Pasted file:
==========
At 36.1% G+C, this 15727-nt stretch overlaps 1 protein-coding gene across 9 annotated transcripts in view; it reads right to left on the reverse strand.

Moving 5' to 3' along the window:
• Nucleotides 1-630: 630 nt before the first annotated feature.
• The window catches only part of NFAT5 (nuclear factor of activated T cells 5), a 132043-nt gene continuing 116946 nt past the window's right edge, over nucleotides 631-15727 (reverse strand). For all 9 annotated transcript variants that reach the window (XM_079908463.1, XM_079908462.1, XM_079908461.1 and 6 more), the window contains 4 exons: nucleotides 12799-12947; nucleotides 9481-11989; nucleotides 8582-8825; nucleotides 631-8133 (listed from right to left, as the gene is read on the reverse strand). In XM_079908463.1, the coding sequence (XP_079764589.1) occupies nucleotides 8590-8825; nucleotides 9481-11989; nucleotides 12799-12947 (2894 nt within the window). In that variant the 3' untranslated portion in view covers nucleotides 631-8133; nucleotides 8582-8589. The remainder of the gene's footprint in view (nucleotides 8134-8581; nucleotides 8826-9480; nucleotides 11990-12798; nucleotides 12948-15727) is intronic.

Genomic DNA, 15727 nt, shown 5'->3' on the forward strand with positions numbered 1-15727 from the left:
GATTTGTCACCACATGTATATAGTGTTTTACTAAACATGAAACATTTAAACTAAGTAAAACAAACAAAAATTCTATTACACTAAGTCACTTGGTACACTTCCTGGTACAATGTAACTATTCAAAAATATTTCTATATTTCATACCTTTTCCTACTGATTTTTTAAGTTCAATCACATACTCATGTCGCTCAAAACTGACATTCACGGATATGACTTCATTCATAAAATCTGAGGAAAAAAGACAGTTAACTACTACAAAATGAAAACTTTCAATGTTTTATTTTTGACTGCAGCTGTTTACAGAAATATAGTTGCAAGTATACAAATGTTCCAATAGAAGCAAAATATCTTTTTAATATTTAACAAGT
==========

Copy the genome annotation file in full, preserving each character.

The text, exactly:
At 36.1% G+C, this 15727-nt stretch overlaps 1 protein-coding gene across 9 annotated transcripts in view; it reads right to left on the reverse strand.

Moving 5' to 3' along the window:
• Nucleotides 1-630: 630 nt before the first annotated feature.
• The window catches only part of NFAT5 (nuclear factor of activated T cells 5), a 132043-nt gene continuing 116946 nt past the window's right edge, over nucleotides 631-15727 (reverse strand). For all 9 annotated transcript variants that reach the window (XM_079908463.1, XM_079908462.1, XM_079908461.1 and 6 more), the window contains 4 exons: nucleotides 12799-12947; nucleotides 9481-11989; nucleotides 8582-8825; nucleotides 631-8133 (listed from right to left, as the gene is read on the reverse strand). In XM_079908463.1, the coding sequence (XP_079764589.1) occupies nucleotides 8590-8825; nucleotides 9481-11989; nucleotides 12799-12947 (2894 nt within the window). In that variant the 3' untranslated portion in view covers nucleotides 631-8133; nucleotides 8582-8589. The remainder of the gene's footprint in view (nucleotides 8134-8581; nucleotides 8826-9480; nucleotides 11990-12798; nucleotides 12948-15727) is intronic.

Genomic DNA, 15727 nt, shown 5'->3' on the forward strand with positions numbered 1-15727 from the left:
GATTTGTCACCACATGTATATAGTGTTTTACTAAACATGAAACATTTAAACTAAGTAAAACAAACAAAAATTCTATTACACTAAGTCACTTGGTACACTTCCTGGTACAATGTAACTATTCAAAAATATTTCTATATTTCATACCTTTTCCTACTGATTTTTTAAGTTCAATCACATACTCATGTCGCTCAAAACTGACATTCACGGATATGACTTCATTCATAAAATCTGAGGAAAAAAGACAGTTAACTACTACAAAATGAAAACTTTCAATGTTTTATTTTTGACTGCAGCTGTTTACAGAAATATAGTTGCAAGTATACAAATGTTCCAATAGAAGCAAAATATCTTTTTAATATTTAACAAGT